The Ashoka Chakra is a depiction of the Dharma Chakra. It is so called because it appears on a number of edicts of Ashoka, most prominent among, the Lion Capital of Ashoka; the most visible use of the Ashoka Chakra today is at the centre of the Flag of India, where it is rendered in a navy blue colour on a white background, replacing the symbol of charkha of the pre-independence versions of the flag. India's highest peacetime military decoration awarded for valour, courageous action or self-sacrifice away from the battlefield is called Ashoka Chakra; as per study. When Gautama Buddha achieved enlightenment at Bodh Gaya, he came to Sarnath, on the outskirts of Varanasi. There, he found his five disciples Assaji, Mahānāma, Kondañña, Bhaddiya and Vappa, who had earlier abandoned him, he introduced his first teachings to them. This is the motive portrayed on top of his pillars. However, 12 out of the 24 spokes represent the twelve causal links taught by the Buddha and paṭicȧcasamuppāda; the first 12 spokes represent 12 stages of suffering.
Next 12 spokes represent no cause no effect. So, due to awareness of mind, formation of mental conditioning stops; this process stops the process of death i.e. nibbāna. The twelve causal links, paired with their corresponding symbols, are: Avidyā ignorance Sanskāra conditioning of mind unknowingly Vijñāna consciousness Nāmarūpa name and form Ṣalāyatana six senses Sparśa contact Vedanā sensation Taṇhā thirst Upādāna grasping Bhava coming to be Jāti being born Jarāmaraṇa old age and death – corpse being carried; these 12 in reverse represent a total 24 spokes representing the dharma. Chakra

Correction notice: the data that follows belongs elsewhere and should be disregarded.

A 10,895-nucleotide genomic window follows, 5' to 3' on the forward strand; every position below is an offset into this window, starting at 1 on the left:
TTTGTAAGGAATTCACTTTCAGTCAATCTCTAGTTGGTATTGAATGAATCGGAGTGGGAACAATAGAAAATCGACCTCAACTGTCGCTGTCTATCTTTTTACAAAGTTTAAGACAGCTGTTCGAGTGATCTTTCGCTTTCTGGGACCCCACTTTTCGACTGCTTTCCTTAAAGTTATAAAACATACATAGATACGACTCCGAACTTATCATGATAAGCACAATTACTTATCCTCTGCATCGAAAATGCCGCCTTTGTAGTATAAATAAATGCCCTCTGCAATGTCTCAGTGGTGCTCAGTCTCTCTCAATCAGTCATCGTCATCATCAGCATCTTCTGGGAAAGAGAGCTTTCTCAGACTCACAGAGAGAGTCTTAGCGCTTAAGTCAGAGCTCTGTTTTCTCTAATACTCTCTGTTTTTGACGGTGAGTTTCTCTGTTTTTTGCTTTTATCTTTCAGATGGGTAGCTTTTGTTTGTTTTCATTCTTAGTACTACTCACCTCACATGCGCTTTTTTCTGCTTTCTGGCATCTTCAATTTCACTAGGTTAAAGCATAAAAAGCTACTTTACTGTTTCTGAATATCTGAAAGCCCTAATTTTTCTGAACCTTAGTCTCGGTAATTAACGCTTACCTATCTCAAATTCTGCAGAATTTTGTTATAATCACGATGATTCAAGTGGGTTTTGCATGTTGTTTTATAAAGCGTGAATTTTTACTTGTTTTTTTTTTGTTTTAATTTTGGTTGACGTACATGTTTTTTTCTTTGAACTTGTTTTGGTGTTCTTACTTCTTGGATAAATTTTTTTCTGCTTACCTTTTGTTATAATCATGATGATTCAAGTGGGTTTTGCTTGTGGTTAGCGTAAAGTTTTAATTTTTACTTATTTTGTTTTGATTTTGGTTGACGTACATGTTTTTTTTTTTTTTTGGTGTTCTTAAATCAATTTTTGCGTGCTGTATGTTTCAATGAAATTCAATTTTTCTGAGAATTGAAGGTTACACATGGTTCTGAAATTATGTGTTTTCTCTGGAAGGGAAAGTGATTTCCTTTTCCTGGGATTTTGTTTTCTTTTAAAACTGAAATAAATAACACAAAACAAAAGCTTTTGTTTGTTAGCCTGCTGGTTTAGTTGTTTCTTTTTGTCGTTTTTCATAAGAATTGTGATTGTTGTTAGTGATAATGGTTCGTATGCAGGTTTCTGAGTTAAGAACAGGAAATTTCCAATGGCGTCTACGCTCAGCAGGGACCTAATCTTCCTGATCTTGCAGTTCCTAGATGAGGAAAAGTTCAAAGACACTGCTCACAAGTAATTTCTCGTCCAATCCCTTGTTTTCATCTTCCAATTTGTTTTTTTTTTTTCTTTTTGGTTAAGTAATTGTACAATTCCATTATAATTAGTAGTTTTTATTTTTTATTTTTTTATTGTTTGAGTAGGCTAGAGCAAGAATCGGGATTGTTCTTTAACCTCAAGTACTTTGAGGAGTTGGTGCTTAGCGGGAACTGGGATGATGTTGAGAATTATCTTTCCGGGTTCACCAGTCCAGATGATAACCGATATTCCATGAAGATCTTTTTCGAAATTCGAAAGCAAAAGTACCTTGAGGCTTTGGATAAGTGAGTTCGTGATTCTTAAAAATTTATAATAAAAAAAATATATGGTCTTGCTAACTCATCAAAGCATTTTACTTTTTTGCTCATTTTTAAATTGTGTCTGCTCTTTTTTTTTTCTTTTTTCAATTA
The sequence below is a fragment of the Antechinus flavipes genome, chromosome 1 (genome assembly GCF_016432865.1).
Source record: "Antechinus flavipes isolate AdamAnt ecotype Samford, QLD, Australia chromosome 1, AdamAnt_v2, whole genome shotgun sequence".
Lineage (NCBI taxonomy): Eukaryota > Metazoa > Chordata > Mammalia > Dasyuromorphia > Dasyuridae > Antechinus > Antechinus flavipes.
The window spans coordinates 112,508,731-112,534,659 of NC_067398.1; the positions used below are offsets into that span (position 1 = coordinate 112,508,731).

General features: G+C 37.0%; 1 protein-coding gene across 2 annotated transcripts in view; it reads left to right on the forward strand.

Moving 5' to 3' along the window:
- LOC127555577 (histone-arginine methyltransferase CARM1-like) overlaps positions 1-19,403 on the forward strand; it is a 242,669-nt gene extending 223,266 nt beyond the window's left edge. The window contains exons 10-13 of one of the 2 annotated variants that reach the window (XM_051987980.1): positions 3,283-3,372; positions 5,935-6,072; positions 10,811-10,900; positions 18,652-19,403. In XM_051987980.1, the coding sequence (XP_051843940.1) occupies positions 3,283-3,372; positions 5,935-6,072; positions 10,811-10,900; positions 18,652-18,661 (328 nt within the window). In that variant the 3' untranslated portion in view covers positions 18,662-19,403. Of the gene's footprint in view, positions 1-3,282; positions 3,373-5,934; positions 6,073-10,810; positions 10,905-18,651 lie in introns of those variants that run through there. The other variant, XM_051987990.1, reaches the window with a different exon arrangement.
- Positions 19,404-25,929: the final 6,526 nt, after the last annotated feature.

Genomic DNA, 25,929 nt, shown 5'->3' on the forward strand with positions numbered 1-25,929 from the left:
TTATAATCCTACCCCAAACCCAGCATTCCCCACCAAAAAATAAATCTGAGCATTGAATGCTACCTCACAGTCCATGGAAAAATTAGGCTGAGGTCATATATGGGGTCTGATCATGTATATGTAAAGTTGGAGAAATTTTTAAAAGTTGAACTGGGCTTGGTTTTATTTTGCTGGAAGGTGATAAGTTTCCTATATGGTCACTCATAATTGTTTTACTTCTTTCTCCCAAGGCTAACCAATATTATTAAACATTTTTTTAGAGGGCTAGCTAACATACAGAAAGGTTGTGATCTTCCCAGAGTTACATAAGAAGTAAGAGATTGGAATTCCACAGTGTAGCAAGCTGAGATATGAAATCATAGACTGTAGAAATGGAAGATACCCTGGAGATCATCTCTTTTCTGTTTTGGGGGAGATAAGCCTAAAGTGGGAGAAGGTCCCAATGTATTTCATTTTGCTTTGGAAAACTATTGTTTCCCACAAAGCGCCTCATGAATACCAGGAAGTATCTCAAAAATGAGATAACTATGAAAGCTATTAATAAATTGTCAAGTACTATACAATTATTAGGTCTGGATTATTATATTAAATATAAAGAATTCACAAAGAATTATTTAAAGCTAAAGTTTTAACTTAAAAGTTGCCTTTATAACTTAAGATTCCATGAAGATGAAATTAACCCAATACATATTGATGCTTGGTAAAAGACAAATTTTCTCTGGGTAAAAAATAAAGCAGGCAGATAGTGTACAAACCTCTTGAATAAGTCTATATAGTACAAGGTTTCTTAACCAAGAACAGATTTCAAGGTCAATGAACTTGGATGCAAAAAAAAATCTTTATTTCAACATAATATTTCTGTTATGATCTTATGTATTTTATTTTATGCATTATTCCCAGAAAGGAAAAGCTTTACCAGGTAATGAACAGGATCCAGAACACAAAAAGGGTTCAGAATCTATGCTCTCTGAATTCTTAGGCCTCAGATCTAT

Devanagari called Nagari, is a left-to-right abugida, based on the ancient Brāhmī script, used in the Indian subcontinent. It was developed in ancient India from the 1st to the 4th century CE, was in regular use by the 7th century CE; the Devanagari script, composed of 47 primary characters including 14 vowels and 33 consonants, is one of the most adopted writing systems in the world, being used for over 120 languages. The ancient Nagari script for Sanskrit had two additional consonantal characters; the orthography of this script reflects the pronunciation of the language. Unlike the Latin alphabet, the script has no concept of letter case, it is written from left to right, has a strong preference for symmetrical rounded shapes within squared outlines, is recognisable by a horizontal line that runs along the top of full letters. In a cursory look, the Devanagari script appears different from other Indic scripts such as Bengali, Odia, or Gurmukhi, but a closer examination reveals they are similar except for angles and structural emphasis.